Resolvyx sets out to leverage positive Phase II data
Resolvyx Pharmaceuticals is rolling out a set of Phase II data today demonstrating that its lead drug for chronic dry eye passed its first crucial efficacy trial. And the company says its success in the clinic has cleared the path to a late-stage test in the first half of next year while building hopes that the developer can leverage the data by striking new partnership deals and possibly raising fresh venture capital.
Resolvyx's first-in-man trial for RX-10045-which combined a two-step approach to illustrate the safety of the therapy as well as its effectiveness--was designed to capture the attention of everyone in the biopharma field working on dry eye.
Rather than recruit a handful of patients for a classic Phase I study, standard operating procedure for an entry-level clinical trial, researchers signed on 232 participants. Researchers studied the safety and tolerability of three different dosages in the first step and then concentrated on the efficacy of the best dose for step two, says Jamie Nichols, the chief operating officer of Resolvyx. And they reported a statistically significant reduction in symptoms ranging from dryness and stinging to burning and grittiness sensations.
Bedford, MA-based Resolvyx hopes to make a name for itself developing a whole new class of anti-inflammatories known as resolvins. The company uses a derivative of Omega-3 fish oil to develop its therapies, which it intends to test against a range of ailments that also include inflammatory bowel disease and asthma.
In its trial of RX-10045, patients either received daily treatments of the Resolvyx therapy or a placebo over four weeks. The therapy hit its goal on relieving symptoms of chronic dry eye but fell short of achieving a statistically significant improvement in the signs of dry eye--what's technically referred to as CAE-induced staining of the central cornea--compared to a placebo.
"We didn't miss by much," Nichols says about the second efficacy goal of the trial. It's likely, he adds, that adding more patients to a late-stage trial would put Resolvyx over the top on that score as well.
Resolvyx has a big market in mind. Some 25 million to 30 million Americans suffer from the condition. So far, only Allergan's Restasis is approved to treat the condition.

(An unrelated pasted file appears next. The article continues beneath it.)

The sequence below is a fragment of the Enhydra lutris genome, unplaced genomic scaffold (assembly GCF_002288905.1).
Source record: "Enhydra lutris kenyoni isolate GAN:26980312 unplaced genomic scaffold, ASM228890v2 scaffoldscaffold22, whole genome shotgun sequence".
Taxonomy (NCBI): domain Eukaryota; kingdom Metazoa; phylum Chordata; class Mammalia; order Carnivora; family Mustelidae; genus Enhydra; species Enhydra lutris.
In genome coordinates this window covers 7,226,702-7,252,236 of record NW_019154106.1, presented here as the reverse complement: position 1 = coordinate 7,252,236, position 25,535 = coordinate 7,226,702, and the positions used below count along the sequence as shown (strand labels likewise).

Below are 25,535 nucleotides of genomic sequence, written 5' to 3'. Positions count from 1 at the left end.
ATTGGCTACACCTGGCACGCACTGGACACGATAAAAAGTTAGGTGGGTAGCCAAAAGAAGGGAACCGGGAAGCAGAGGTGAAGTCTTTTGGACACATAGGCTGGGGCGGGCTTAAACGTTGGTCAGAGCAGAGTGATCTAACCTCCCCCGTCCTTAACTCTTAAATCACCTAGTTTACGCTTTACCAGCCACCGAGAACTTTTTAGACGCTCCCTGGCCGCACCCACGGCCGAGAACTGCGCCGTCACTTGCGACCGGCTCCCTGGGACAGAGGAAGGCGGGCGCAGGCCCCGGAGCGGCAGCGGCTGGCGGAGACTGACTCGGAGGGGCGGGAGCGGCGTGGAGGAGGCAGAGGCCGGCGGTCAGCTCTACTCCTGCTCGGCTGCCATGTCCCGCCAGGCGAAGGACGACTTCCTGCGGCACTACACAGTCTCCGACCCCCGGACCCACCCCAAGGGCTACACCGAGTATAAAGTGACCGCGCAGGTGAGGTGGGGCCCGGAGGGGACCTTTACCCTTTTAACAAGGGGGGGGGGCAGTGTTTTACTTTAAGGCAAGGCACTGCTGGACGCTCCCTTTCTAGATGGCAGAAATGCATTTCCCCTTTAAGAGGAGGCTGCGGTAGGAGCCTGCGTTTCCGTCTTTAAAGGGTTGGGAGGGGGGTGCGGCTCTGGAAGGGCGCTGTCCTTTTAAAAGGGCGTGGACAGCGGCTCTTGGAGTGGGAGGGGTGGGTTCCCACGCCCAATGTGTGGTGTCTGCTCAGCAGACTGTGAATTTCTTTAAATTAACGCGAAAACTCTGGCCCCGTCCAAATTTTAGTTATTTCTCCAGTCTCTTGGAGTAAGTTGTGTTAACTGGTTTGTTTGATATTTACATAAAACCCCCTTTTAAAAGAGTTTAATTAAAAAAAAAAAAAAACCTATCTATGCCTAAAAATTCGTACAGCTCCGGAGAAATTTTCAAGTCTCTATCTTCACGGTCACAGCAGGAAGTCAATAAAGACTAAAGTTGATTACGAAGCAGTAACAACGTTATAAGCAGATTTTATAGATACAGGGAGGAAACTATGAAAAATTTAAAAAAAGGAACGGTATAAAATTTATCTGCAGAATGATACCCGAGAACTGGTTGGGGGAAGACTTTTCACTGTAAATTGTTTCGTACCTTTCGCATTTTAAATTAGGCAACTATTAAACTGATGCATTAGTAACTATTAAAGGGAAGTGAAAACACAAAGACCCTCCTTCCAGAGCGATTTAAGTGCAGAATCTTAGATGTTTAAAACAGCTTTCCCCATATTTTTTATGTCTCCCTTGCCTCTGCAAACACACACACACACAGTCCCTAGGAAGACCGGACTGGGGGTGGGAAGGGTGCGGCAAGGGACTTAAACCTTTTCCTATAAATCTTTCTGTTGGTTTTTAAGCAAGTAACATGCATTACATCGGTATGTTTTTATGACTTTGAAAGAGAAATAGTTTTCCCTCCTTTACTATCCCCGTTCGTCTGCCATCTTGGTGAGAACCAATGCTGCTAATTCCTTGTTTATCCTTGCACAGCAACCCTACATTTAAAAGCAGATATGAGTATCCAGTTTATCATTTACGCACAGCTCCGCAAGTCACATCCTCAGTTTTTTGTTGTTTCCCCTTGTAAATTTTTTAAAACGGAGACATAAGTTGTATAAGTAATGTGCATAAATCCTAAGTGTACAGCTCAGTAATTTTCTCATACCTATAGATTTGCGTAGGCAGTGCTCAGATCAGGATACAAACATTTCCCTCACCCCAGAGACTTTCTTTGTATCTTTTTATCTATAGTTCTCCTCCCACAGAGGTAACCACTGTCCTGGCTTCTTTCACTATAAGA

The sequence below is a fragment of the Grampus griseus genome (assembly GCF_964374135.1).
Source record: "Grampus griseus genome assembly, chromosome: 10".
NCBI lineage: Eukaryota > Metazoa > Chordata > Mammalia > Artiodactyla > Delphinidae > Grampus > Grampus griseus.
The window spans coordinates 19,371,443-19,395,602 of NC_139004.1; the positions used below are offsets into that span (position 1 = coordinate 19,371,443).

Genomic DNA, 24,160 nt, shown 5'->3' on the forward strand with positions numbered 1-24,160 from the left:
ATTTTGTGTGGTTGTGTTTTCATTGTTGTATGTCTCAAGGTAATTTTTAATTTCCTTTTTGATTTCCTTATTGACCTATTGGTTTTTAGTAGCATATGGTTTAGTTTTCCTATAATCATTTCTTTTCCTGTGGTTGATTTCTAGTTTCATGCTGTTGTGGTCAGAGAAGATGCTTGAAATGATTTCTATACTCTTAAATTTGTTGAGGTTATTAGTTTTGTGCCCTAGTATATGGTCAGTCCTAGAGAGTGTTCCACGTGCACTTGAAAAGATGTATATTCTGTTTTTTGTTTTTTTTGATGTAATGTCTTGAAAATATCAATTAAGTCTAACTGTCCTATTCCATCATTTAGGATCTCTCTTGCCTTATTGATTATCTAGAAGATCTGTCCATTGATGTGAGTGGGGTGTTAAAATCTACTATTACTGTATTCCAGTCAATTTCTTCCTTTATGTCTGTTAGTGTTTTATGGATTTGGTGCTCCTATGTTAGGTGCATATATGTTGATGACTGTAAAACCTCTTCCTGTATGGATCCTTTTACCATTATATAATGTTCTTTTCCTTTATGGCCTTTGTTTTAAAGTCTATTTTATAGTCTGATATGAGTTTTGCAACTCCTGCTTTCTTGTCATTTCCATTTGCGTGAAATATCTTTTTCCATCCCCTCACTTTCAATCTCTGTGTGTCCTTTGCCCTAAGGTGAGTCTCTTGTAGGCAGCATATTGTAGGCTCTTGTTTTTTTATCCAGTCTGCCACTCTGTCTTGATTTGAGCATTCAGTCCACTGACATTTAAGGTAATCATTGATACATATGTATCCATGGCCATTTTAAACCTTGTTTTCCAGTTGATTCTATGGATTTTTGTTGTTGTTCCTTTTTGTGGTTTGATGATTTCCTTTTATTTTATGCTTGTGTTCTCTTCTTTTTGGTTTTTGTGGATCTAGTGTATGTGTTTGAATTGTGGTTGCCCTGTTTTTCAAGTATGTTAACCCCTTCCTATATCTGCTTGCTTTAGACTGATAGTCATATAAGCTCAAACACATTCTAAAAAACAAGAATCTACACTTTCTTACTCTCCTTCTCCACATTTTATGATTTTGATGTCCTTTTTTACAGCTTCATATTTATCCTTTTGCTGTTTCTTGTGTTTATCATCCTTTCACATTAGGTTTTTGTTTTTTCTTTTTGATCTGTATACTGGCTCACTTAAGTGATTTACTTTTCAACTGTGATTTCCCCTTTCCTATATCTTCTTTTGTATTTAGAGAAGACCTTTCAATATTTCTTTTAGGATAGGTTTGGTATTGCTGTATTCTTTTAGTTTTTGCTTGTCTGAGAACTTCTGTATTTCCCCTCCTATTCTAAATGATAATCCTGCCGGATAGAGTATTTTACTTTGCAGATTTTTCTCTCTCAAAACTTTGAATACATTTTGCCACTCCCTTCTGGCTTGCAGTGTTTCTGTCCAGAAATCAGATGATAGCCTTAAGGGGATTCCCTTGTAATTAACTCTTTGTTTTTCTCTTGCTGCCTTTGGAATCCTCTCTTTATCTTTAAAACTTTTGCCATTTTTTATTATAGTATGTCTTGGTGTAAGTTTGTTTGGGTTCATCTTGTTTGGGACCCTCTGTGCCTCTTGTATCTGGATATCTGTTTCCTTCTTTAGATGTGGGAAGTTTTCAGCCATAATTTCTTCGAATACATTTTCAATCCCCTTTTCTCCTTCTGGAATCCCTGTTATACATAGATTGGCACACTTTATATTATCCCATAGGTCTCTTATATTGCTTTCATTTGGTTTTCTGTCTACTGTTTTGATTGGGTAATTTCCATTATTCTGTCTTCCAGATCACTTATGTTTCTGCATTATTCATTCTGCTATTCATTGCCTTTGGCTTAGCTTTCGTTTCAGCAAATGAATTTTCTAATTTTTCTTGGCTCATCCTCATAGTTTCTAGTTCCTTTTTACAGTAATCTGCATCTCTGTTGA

"There is an urgent need for new treatment options in dry eye and the results of this Phase II study are as strong as any I have seen," said Stephen Pflugfelder, MD, an expert in dry eye at Baylor College of Medicine, in a statement. "Based both on these clinical results and on its unique mode of action, I am confident that RX-10045 can be an important new treatment modality for these patients."
The company plans to launch a Phase III trial of the therapy in the first half of next year, says Nichols. Resolvyx has another therapy, RX-10001, in a Phase I trial that it hopes will indicate potential for treating asthma and inflammatory bowel disease. Early stage data should be in hand for 001 by the end of the year, setting the stage for a mid-stage study next year.
Resolvyx has been building on the scientific work of Charles Serhan, a scientist at Brigham and Women's Hospital. As FierceBiotech reported back in early 2008, soon after Resolvyx raised $25 million from its Series B, developer was confident that it was working with a safe ingredient provided by mother nature.
As then CEO Paul Rubin noted, "people have been exposed to these things as long as there have been cold water fish around. We've essentially run a toxicity study that's a 100 million years old."
Rubin left the company earlier this summer, triggering a search for a new CEO. But Nichols, working with Executive Chairman Greg Weinhoff, intends to pick up where Rubin left off, pursuing new partners and possibly a new venture round.
"We plan to refinance the company in the next six months," adds Nichols, noting that the right partnership deal, if completed, could give Resolvyx all the money it needs for its next stage of development.